Midterm II Study Guide

Midterm II Study Guide - Midterm II Study Guide...

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Midterm II Study Guide Spring, 2008 Kawasaki book: Chapter 6 Know the three factors the author thinks you should focus on for recruiting 1. Can the candidate do what you need? 2. Does the candidate believe in the meaning you’re going to make? 3. Does the candidate have the strength you need (as opposed to lacking the weaknesses you’re trying to avoid) How does the author suggest you can avoid hiring the wrong people? Pg. 101-103 1. Don’t confuse correlation and causation a. A candidate may have worked at an org. when it achieved cusses; this doesn’t mean he contributed to the success. 2. Don’t confuse big-organization skills with new-organization skills a. Success in a big org. doesn’t guarantee success in a startup. 3. Dramatize your expectations a. Make it crystal clear that working in a startup is different from what they might be used to in their previous org. 4. Read the tea leaves when checking references a. Because the laws in the US prevent providing job references that may damage a candidate’s ability to get a job, whenever you don’t get a reference that superlative, you are in effect getting a negative one. 5. Trust the richest vein a. Your current employees are the richest resource for finding great people and for preventing a bozo explosion at your org. Know what the author means by “infected” people pg. 103 Must believe that your org can change the world. They must be infected with enthusiasm for what you do. Know which factors he thinks can be ignored in hiring pg. 104-5 1. Experience in a big, successful organization 2. Experience in a failed organization 3. Educational background 4. Experience in the same industry 5. Experience in the same function 6. Functional weakness Know what he sees as recruiting tools beyond salary, equity, and fringe benefits pg. 106- 107 1. Your Vision 2. Your Team 3. Your Board of Directors, Advisors, and Investors 4. Resume Building Potential Know how to balance undue influence from intuition pg. 110-111 1. Prepare a structure for the interview beforehand 2. Ask questions about specific job situations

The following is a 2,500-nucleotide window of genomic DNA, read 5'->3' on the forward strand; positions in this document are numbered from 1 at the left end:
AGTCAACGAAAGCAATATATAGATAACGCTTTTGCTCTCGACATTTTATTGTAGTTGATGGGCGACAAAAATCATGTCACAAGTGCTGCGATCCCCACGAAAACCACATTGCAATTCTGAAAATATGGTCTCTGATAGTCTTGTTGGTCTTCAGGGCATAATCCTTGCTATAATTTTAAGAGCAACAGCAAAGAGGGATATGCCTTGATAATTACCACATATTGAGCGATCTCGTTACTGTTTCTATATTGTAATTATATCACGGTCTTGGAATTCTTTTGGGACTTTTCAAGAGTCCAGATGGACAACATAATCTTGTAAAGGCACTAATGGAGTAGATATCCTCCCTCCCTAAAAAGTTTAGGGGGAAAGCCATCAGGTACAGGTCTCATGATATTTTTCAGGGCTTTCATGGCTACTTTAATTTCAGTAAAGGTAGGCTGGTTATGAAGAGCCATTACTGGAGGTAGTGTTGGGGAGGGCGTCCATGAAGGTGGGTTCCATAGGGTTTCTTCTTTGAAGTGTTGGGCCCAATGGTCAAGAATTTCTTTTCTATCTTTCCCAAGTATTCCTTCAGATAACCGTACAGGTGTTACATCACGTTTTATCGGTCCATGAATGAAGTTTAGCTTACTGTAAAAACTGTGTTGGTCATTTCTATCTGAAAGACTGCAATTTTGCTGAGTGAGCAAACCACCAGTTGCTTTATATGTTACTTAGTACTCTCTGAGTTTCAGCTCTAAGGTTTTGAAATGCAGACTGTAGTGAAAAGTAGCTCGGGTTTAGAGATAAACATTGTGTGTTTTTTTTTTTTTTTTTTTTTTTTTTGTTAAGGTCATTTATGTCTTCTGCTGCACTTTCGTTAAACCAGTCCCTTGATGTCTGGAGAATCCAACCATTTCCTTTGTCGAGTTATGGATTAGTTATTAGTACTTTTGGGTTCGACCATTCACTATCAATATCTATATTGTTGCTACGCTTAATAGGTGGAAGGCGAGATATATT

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3. Stick to the script 4. Don’t overdo open-ended, touchy-feely questions 5. Take copious notes 6. Check references early Know how to check references pg. 114-115 In order to paint a complete picture of a candidate, you should speak to at least 2 subordinates, 2 peers, 2 superiors, and 2 customers. Investors and board members are also interesting references. Also get unsolicited references. Cold call the company and ask to speak to someone that knows the person. Chapter 7
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This note was uploaded on 04/23/2008 for the course MRKT 476 taught by Professor Florsheim during the Spring '08 term at Loyola Marymount.

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Midterm II Study Guide - Midterm II Study Guide...

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